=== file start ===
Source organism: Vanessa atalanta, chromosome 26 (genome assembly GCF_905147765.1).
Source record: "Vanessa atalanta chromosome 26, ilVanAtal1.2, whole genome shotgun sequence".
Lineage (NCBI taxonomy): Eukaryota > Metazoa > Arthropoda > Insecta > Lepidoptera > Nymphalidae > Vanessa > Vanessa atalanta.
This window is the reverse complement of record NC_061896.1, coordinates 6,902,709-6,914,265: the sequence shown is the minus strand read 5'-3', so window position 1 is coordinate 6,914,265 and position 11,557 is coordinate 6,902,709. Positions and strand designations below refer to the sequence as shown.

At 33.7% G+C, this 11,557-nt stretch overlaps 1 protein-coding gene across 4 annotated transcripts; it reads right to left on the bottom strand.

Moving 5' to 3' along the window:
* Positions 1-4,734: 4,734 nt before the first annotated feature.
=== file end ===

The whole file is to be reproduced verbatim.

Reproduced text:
Source organism: Vanessa atalanta, chromosome 26 (genome assembly GCF_905147765.1).
Source record: "Vanessa atalanta chromosome 26, ilVanAtal1.2, whole genome shotgun sequence".
Lineage (NCBI taxonomy): Eukaryota > Metazoa > Arthropoda > Insecta > Lepidoptera > Nymphalidae > Vanessa > Vanessa atalanta.
This window is the reverse complement of record NC_061896.1, coordinates 6,902,709-6,914,265: the sequence shown is the minus strand read 5'-3', so window position 1 is coordinate 6,914,265 and position 11,557 is coordinate 6,902,709. Positions and strand designations below refer to the sequence as shown.

At 33.7% G+C, this 11,557-nt stretch overlaps 1 protein-coding gene across 4 annotated transcripts; it reads right to left on the bottom strand.

Moving 5' to 3' along the window:
* Positions 1-4,734: 4,734 nt before the first annotated feature.